Russia’s Federal Drug Control Service announced some chilling statistics on Russian drug use this past Monday.
The most frightening data was on the number of fatal drug overdoses per year in the country. Last year, that number climbed over 100,000, making it nearly three times higher than it was in 2012.
The Service also announced that of the 108,700 people convicted of drug-related crimes last year, 66% were between the ages of 19-29, and another 2% were minors.
Russia has the highest population of injecting drug users (IDUs) in the world at 1.8 million. A third of these IDUs are HIV positive and a whopping 90% have Hepatitis C.
To make the problem worse, Russia’s drug treatment programs are woefully inadequate. Many people open businesses masquerading as treatment center while using arcane “treatments” like flogging, starvation, and electric shock among others.
Russia’s Federal Drug Control Service has also admitted that more than 90% of Russians who check into a treatment center are using drugs again within a year.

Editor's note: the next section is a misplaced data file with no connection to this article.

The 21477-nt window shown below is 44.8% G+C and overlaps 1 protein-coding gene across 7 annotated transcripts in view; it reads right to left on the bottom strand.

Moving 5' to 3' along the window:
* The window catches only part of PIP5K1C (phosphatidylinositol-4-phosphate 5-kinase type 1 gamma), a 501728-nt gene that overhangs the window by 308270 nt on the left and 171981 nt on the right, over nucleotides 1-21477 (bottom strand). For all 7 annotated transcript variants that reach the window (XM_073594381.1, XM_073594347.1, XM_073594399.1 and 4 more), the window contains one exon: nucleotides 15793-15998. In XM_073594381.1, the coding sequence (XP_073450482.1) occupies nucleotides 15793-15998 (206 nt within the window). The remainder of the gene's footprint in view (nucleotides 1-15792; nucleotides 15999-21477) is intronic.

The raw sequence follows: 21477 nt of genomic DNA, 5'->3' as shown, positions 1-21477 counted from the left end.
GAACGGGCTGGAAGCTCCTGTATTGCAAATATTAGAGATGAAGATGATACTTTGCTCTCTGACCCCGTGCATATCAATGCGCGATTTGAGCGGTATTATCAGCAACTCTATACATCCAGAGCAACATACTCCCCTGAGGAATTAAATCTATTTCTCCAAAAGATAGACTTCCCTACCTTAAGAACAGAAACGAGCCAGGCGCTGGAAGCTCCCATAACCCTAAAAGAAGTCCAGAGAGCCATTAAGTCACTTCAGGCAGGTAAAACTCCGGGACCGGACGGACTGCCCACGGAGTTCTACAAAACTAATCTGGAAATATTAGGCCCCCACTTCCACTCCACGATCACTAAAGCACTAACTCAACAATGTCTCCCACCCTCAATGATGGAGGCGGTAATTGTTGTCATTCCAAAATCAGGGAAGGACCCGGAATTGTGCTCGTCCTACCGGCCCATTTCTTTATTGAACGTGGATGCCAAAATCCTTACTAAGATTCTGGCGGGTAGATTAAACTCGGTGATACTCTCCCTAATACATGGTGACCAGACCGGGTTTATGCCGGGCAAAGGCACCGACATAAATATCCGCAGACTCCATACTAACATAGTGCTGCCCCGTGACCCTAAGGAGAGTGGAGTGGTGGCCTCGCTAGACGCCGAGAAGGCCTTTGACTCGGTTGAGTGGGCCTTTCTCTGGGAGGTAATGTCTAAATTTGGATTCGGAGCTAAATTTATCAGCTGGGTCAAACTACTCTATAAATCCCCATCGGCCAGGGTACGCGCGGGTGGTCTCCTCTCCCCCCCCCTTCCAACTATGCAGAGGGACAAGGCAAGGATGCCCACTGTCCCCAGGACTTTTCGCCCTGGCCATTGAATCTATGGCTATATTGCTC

A large portion of the intravenous drug users are addicted to heroin or other opioids. These drugs are derived from the poppy plant.
One factor that has contributed to the increasing use of these drugs is an increase in poppy production in Afghanistan.
Cultivating poppies that can be processed into opium or heroin has been a lucrative business in Afghanistan since the 90s. But when the Taliban took power in 2001, the militant group outlawed the growing of poppies, reducing production to almost zero.
Since the U.S. invasion however, there has been a rapid resurgence of opium production in Afghanistan. Last year saw the highest poppy production in Afghanistan in the past 20 years. The level of production was nearly 3 times higher than the average levels before the Taliban’s time in power.
This flood of poppies means cheaper prices for opium and heroin manufacturers and consequently cheaper prices for users, not to speak of the increase in availability.
About a quarter of the heroin manufactured in Afghanistan in 2010 ended up in Russia, and that percentage has only been rising in the past 3 years.
Though many people, like Viktor Ivanov, head of Russia’s Drug Control Service, like to blame U.S. involvement in Afghanistan for Russia’s drug problems, this simply isn’t the full story.
Heroin use has actually been on the rise in Russia since the early 90s, when the fall of the Soviet Union left high levels of unemployment and poverty across the country.
In the decade between 1994 and 2004, the total number of drug users in Russia rose an astounding 900%. The war in Afghanistan and the subsequent boom in the poppy supply has only poured gasoline on a problem that was already burning out of control.